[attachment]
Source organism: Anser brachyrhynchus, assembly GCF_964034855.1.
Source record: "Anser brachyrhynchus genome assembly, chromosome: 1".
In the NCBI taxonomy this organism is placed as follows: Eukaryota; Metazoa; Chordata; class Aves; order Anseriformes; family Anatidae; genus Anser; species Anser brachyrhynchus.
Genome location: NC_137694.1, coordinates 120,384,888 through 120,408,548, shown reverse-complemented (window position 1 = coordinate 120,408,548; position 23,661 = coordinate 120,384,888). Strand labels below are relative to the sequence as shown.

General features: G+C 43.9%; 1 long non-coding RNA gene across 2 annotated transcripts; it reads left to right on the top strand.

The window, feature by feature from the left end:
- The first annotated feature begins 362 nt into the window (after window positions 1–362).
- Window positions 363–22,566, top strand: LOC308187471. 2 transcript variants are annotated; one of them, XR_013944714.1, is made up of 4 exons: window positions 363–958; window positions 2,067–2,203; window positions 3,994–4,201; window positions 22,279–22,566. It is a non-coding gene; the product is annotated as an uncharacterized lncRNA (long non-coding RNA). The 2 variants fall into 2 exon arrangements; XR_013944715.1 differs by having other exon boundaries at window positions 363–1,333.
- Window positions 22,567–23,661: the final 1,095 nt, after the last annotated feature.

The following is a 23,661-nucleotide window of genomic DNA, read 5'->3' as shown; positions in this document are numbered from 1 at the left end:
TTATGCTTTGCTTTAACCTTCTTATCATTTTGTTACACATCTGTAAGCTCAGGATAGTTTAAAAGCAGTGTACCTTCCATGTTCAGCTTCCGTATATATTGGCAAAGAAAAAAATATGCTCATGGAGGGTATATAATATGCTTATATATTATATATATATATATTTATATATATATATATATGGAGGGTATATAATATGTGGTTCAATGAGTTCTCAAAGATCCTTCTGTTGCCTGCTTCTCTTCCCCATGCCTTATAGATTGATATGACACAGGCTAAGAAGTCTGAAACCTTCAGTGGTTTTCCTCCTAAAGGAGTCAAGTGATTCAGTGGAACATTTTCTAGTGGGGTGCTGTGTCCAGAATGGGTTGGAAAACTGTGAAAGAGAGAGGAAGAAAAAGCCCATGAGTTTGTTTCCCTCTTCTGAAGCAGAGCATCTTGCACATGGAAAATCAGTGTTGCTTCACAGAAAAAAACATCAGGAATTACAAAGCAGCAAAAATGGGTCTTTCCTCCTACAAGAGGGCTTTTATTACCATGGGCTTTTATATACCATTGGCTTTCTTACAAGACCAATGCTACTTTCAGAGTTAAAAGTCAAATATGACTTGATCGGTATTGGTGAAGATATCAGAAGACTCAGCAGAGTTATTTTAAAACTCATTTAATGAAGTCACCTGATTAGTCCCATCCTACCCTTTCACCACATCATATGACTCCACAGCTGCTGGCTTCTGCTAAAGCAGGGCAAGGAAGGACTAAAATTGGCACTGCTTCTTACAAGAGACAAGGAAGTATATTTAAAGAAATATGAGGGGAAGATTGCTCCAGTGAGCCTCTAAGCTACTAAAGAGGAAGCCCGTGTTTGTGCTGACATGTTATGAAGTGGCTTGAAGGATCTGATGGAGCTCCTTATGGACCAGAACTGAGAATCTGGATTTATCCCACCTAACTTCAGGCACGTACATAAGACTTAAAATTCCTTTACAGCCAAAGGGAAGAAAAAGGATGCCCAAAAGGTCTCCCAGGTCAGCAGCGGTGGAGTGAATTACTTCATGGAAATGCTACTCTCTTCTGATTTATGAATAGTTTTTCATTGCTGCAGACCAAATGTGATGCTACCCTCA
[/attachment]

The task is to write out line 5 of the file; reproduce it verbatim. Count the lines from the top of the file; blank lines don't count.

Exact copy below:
General features: G+C 43.9%; 1 long non-coding RNA gene across 2 annotated transcripts; it reads left to right on the top strand.